As any student of foreign and national security policy well knows, the devil is in the details. Back in April 2009, in a speech delivered in Prague, the Czech Republic, President Barack Obama articulated his vision of a world free of nuclear weapons. Since that time, however, the Obama administration has offered very little of substance to push this vision forward. When one looks past the grand statements of the president for policy implementation that supports the rhetoric, one is left empty-handed. No movement on ratification of the Comprehensive Test Ban Treaty (CTBT). No extension of a Strategic Arms Reduction Treaty with Russia (START). No freeze on the development of a new generation of American nuclear weapons. Without progress in these areas, any prospects of a new approach to global nuclear nonproliferation emerging from the May 2010 Nuclear Non-Proliferation Treaty (NPT) Review Conference are virtually zero.
Perhaps the most telling indicator of failed nonproliferation policy on the part of the Obama administration is the fact that there has been no progress on the issue of Iran’s nuclear program, and in particular the ongoing controversy surrounding a proposed uranium exchange. The deal would have Iran swap a significant portion of its existing stock of 3.5 percent enriched uranium (the level needed to fuel Iran’s planned nuclear power reactors, as opposed to uranium enriched to 90 percent, which is needed for nuclear weapons) in exchange for nuclear fuel rods containing uranium enriched to 19.5 percent (the level needed to operate a U.S.-built research reactor in Tehran that produced nuclear isotopes for medical purposes). Iran is running out of fuel for this reactor, and needs a new source of fuel or else it will be forced to shut it down. As a signatory member of the NPT, Iran should have the right to acquire this fuel on the open market, subject of course to International Atomic Energy Agency (IAEA) safeguards, but the United States and Europe have held any such sale hostage to Iran’s agreeing to suspend its indigenous uranium enrichment program, which is the source of the 3.5 percent enriched uranium currently in Iran.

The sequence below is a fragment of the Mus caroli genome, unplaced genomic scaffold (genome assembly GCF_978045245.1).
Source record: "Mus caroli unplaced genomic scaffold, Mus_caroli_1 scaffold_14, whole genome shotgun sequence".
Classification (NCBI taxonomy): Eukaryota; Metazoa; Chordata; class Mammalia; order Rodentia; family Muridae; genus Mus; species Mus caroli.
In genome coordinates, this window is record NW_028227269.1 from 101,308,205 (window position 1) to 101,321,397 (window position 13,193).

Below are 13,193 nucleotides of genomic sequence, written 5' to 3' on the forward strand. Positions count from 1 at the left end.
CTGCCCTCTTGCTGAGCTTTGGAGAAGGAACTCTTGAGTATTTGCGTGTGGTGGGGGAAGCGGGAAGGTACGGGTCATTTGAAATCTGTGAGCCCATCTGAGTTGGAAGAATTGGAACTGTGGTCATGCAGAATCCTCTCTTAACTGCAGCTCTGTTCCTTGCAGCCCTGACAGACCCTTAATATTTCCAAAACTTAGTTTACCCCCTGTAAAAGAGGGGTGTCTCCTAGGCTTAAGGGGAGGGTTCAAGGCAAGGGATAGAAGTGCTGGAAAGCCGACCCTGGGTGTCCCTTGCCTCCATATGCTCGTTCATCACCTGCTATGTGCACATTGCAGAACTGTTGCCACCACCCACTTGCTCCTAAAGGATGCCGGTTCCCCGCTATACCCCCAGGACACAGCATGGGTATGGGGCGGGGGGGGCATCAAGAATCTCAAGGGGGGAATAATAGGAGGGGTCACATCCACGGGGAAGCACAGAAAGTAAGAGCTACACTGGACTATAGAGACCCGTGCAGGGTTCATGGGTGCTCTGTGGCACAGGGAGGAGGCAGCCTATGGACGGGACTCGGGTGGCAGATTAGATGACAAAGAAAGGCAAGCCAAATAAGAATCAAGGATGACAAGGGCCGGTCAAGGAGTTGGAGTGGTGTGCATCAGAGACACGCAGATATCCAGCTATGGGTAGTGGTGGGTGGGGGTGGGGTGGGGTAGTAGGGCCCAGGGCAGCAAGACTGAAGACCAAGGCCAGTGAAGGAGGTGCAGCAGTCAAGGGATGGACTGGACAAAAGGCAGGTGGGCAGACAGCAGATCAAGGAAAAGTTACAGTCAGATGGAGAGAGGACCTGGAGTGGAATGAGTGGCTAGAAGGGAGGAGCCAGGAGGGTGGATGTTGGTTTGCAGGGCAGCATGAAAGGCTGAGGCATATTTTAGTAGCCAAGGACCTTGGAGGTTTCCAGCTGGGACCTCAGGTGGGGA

The crux of the U.S. and European concerns rests not with Iran’s possession of 3.5 percent enriched uranium, but rather that the enrichment technique employed by Iran to produce this low-enriched uranium could be used, with some significant modifications, to manufacture high-enriched uranium (90 percent) usable in a nuclear weapon. This reality, and the fears of a nuclear-armed Iran it produces, trumps the fact that the IAEA today is in a position to certify that it can account for the totality of Iran’s inventory of nuclear material, and that any diversion of nuclear material would be detected by the IAEA almost immediately. Furthermore, beyond its capacity to enrich uranium, there is no real evidence that Iran has engaged in a nuclear weapons program.